While it is popular to refer to other countries (ex: Finland, Singapore, etc.) in terms of educational models, in terms of data our situation is very American. Constitutionally, education is largely a state matter and the history of local control gives us a highly decentralized management of information when compared to other countries. At the upcoming American Educational Research Association (AERA) meeting in San Francisco I have organized a symposium titled “Big Data American Style.” Our discussant is the incoming president of AERA and the authors of papers include faculty from Stanford University and Teachers College, A Vice President for Pearson’s Center for Digital Data, Analytics & Adaptive Learning, The first Chief Privacy Officer at the United States Department of Education, and the DQC. The DQC’s paper is titled “The 4 Ts of State Data Systems: Turf, Trust, Technology, and Time: Policy Perspective on Empowering Education Stakeholders with Data.” For many in educational research, the DQC will bring a new and important perspective. Will it be completely representative of all of the interests in educational data? Probably not. None will. We come together in the American spirit of encouraging diverse points of view to help collectively inform our understanding. Practitioner oriented researchers are welcome to come and ask thoughtful questions and help campaign for high quality discussions about educational data.
Brynjolfsson, E. (1993). The productivity paradox of information technology. Communications of the ACM, 36(12) 66-77 .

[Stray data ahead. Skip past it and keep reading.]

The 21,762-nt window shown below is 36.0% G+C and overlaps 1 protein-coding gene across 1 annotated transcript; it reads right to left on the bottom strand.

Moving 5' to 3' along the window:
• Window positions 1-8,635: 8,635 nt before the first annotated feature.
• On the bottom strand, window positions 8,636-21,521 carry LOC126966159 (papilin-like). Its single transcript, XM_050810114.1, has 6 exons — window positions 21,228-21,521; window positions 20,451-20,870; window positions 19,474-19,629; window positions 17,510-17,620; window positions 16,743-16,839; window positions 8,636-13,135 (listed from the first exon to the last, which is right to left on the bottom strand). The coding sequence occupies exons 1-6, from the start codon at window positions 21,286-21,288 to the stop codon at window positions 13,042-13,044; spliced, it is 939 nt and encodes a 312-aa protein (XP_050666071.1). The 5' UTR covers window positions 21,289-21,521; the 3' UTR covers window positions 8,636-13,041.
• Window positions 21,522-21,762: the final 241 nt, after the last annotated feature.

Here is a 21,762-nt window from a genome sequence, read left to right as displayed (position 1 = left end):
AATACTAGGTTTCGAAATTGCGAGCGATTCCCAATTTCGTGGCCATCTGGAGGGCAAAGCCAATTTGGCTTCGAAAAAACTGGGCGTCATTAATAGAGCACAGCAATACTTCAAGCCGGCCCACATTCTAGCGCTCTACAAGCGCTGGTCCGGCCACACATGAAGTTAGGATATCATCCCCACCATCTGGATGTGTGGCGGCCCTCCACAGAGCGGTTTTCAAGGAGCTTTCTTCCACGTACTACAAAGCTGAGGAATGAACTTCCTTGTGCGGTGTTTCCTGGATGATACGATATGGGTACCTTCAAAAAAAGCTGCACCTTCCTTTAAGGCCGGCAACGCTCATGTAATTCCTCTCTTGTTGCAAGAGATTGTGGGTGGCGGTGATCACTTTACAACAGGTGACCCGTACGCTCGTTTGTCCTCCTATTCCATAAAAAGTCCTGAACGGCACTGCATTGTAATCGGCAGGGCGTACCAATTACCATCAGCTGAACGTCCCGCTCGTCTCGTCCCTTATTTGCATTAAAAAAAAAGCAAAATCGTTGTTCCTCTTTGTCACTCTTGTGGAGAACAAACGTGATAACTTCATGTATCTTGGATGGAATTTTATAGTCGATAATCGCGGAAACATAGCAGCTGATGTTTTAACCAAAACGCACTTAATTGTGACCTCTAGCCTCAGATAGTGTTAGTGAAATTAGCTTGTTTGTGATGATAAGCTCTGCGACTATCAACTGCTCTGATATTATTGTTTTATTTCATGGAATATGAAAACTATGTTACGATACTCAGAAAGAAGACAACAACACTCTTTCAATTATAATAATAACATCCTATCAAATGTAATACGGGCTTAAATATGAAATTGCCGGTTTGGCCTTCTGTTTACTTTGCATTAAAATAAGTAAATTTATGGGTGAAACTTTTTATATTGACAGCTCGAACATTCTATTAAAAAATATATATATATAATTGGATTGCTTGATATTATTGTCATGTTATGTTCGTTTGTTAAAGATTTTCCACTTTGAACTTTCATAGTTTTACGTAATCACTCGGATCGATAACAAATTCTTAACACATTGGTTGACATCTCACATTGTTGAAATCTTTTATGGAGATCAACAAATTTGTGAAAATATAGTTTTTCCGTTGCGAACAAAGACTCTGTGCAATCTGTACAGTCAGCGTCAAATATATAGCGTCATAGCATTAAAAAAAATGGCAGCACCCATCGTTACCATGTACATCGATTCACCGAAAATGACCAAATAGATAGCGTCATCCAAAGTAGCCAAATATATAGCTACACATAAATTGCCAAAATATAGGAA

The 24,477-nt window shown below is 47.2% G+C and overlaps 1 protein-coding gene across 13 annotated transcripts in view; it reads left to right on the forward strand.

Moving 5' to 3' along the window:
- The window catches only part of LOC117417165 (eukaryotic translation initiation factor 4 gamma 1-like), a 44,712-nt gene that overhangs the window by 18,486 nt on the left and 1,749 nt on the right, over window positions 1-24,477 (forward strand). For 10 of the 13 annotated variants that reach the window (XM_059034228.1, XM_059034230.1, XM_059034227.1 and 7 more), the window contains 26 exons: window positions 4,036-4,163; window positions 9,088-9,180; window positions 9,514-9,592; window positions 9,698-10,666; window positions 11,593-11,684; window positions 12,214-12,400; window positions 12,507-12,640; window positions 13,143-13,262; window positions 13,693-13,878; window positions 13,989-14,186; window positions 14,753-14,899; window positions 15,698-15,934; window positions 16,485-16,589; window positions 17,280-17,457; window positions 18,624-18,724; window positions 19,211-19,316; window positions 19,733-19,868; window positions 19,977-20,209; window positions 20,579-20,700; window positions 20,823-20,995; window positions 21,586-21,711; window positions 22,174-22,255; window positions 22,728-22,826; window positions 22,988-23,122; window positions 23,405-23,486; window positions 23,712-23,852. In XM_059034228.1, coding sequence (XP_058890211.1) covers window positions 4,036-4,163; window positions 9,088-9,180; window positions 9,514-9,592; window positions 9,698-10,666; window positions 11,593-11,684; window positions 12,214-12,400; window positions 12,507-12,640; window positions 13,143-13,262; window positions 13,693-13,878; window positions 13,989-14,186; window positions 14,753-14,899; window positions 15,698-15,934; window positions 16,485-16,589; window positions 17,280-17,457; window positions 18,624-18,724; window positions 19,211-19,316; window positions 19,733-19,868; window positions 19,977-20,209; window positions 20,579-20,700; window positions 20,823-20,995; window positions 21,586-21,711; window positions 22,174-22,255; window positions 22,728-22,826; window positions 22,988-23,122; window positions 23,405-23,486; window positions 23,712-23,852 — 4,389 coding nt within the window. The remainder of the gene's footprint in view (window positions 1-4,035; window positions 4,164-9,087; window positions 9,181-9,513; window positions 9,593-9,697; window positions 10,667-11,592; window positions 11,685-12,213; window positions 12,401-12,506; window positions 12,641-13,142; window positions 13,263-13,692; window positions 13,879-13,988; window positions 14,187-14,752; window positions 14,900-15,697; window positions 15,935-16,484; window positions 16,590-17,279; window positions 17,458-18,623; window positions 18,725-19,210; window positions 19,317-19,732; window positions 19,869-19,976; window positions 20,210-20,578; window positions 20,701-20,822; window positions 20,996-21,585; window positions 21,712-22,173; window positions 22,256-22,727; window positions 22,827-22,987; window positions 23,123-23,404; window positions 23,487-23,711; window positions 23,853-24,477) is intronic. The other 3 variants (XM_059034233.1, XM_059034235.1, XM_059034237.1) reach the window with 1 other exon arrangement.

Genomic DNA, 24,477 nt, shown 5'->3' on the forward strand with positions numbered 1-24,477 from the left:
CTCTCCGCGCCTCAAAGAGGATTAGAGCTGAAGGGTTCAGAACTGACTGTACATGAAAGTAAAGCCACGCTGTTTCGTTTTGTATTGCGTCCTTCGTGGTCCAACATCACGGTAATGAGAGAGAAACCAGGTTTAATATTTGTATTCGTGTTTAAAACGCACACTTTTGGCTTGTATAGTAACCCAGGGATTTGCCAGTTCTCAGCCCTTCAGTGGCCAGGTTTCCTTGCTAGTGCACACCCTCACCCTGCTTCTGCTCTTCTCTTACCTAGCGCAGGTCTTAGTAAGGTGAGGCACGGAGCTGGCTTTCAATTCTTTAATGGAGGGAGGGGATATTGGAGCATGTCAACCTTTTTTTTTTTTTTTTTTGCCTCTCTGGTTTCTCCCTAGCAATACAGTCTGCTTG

Ciborra, C. (1993). Teams, markets and systems: Business innovation and information technology. Cambridge: Cambridge University Press.
Coburn, C. E., & Turner, E. O. (2011). Research on data use: A framework and analysis. Measurement: Interdisciplinary Research & Perspective, 9(4), 173-206.
Guidera, A (2012). “What’s in a Name? More Than a Single Data Point” Commentary in Ed Week August 6. 2012. http://www.edweek.org/ew/articles/2012/08/08/37guidera.h31.html.
Hackforth, R. (Ed.). (1972). Plato: Phaedrus. Cambridge University Press.
Harris, Roy. 1986. The Origin of Writing. London, England: Duckworth.
Iorio and Adler (2013). Take a Number, Stand in Line, Better Yet, Be a Number Get Tracked: The Assault of Longitudinal Data Systems on Teaching and Learning. Teachers College Record March 8, 2013.
Lubar, S. (1992). Do Not Fold, Spindle or Mutilate: A Cultural History of the Punch Card. Journal of American Culture, 15(4), 43-55.
Mandinach, E. B., & Gummer, E. S. (2013). A Systemic View of Implementing Data Literacy in Educator Preparation. Educational Researcher, 42(1), 30-37.
Piety, P. (2013). Assessing the Educational Data Movement. Teachers College Press. New York, NY.
Postman, N. (1993). Technopoly: The surrender of culture to technology. Vintage.
U.S. Department of Education, Office of Planning, Evaluation, and Policy Development (2010), Use of Education Data at the Local Level From Accountability to Instructional Improvement, Washington, DC
“Phil Piety’s book employs insights from the learning sciences to illuminate policies and practices for using information to improve American education. His analyses reveal deeply-held convictions by educators concerning uses of data and why some of the test-based policies of the educational data movement—including No Child Left Behind and value-added models for teacher evaluation—have turned out more challenging in practice than in theory. Piety highlights our need to understand the multi-layered social nature of education, recognize a number of fundamental characteristics of educational data, and to integrate design-based principles for enhancing the socio-technical activity we call schooling.”
—Roy Pea, David Jacks Professor of Education and Learning Sciences, Stanford University